Microsoft decided to create a portable operating system, compatible with OS/2 and POSIX and supporting multiprocessing, in October 1988.[14] When development started in November 1989, Windows NT was to be known as OS/2 3.0,[15] the third version of the operating system developed jointly by Microsoft and IBM. To ensure portability, initial development was targeted at the Intel i860XR RISC processor, switching to the MIPS R3000 in late 1989, and then the Intel i386 in 1990.[16] Microsoft also continued parallel development of the DOS-based and less resource-demanding Windows environment, resulting in the release of Windows 3.0 in May 1990. Windows 3 was eventually so successful that Microsoft decided to change the primaryapplication programming interface for the still unreleased NT OS/2 (as it was then known) from an extended OS/2 API to an extended Windows API. This decision caused tension between Microsoft and IBM and the collaboration ultimately fell apart. IBM continued OS/2 development alone while Microsoft continued work on the newly renamed Windows NT. Though neither operating system would immediately be as popular as Microsoft’s MS-DOS or Windows products, Windows NT would eventually be far more successful than OS/2.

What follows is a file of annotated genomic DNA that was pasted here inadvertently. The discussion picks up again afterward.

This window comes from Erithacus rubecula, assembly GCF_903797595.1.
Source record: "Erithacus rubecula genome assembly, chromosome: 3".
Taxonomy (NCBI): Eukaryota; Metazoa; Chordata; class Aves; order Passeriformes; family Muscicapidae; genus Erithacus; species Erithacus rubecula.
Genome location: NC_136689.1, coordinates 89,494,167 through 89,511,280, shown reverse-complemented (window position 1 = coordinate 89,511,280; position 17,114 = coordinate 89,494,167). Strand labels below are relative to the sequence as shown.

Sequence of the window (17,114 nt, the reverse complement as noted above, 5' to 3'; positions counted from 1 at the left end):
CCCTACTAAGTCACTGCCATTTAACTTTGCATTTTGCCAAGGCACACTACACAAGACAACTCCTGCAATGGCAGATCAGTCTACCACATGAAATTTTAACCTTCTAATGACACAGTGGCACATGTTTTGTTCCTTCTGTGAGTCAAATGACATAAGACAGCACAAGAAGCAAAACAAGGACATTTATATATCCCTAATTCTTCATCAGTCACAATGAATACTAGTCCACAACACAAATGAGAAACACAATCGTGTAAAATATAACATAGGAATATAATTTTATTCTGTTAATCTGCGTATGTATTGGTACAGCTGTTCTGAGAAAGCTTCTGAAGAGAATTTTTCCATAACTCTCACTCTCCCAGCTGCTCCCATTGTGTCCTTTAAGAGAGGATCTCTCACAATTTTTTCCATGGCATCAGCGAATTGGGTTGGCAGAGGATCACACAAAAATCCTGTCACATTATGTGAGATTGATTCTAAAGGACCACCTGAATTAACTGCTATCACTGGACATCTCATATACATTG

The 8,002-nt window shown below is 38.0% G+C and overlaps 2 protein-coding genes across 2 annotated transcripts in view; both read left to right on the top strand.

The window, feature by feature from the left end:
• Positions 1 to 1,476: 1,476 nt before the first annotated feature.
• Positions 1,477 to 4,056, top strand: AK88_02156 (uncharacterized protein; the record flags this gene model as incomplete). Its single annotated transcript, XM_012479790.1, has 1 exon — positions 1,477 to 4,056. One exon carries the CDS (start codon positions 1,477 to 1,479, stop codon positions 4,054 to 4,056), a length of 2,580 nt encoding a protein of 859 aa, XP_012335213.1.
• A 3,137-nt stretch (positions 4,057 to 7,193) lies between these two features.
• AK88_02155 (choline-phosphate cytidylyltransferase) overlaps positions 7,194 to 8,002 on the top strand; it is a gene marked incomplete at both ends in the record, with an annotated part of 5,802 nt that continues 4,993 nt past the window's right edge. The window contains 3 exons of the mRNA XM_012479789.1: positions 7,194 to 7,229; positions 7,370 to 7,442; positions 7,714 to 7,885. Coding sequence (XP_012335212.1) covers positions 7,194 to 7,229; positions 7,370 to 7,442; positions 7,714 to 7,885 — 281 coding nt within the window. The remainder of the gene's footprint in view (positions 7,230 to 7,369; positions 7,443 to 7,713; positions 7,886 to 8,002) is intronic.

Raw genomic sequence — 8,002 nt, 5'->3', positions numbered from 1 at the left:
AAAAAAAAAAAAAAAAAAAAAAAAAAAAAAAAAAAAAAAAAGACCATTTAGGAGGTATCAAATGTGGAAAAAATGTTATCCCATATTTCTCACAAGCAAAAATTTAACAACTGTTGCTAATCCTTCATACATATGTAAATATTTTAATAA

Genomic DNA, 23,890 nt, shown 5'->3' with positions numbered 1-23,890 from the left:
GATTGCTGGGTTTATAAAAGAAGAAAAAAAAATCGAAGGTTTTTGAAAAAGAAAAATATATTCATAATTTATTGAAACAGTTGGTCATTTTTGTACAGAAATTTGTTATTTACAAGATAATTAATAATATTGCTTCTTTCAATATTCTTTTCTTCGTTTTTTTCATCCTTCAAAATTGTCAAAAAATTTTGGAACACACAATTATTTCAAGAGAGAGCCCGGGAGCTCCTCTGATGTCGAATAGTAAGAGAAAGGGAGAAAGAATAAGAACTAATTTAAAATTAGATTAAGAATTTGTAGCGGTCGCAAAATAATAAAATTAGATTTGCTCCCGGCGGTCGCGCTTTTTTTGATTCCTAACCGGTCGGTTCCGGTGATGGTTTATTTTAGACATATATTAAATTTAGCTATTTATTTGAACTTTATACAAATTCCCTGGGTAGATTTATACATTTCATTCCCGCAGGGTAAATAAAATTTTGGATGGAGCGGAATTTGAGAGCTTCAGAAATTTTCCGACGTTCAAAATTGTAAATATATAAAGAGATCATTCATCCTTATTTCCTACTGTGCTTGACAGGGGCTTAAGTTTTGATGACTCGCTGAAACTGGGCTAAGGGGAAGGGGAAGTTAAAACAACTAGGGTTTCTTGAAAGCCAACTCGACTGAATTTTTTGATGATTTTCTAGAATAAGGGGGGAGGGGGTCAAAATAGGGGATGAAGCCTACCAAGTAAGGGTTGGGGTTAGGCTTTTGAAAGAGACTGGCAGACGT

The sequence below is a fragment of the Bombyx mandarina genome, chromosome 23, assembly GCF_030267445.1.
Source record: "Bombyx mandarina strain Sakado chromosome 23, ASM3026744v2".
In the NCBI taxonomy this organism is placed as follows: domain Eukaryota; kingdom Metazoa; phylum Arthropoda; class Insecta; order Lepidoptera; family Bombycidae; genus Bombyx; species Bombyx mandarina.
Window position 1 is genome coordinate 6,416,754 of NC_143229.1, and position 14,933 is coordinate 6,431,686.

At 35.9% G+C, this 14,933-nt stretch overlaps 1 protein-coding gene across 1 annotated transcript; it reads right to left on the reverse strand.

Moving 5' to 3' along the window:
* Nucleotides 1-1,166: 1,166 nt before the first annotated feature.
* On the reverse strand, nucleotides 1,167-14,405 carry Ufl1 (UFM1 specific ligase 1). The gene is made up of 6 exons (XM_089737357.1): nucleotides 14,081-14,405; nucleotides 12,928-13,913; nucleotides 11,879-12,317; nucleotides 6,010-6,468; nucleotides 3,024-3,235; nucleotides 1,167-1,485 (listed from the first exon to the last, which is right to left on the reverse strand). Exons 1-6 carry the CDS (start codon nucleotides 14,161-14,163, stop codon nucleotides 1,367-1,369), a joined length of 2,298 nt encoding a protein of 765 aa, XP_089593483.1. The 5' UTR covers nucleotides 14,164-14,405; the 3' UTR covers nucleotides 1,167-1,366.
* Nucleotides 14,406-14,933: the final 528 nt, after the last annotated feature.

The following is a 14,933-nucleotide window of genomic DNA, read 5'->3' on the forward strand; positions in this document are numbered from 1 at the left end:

Microsoft hired a group of developers from Digital Equipment Corporation led by Dave Cutler to build Windows NT, and many elements of the design reflect earlier DEC experience with Cutler’s VMS[17] and RSX-11. The operating system was designed to run on multiple instruction set architectures and multiple hardware platforms within each architecture. The platform dependencies are largely hidden from the rest of the system by a kernel mode module called the HAL (Hardware Abstraction Layer).

Windows NT’s kernel mode code further distinguishes between the “kernel”, whose primary purpose is to implement processor and architecture dependent functions, and the “executive”. This was designed as a modified microkernel, as the Windows NT kernel was influenced by the Mach microkernel developed at Carnegie Mellon University,[18] but does not meet all of the criteria of a pure microkernel. Both the kernel and the executive are linked together into the single loaded module ntoskrnl.exe; from outside this module there is little distinction between the kernel and the executive. Routines from each are directly accessible, as for example from kernel-mode device drivers.

API sets in the Windows NT family are implemented as subsystems atop the publicly undocumented “native” API; this allowed the late adoption of the Windows API (into the Win32 subsystem). Windows NT was one of the earliest operating systems to use Unicode internally.

Supported platforms[edit]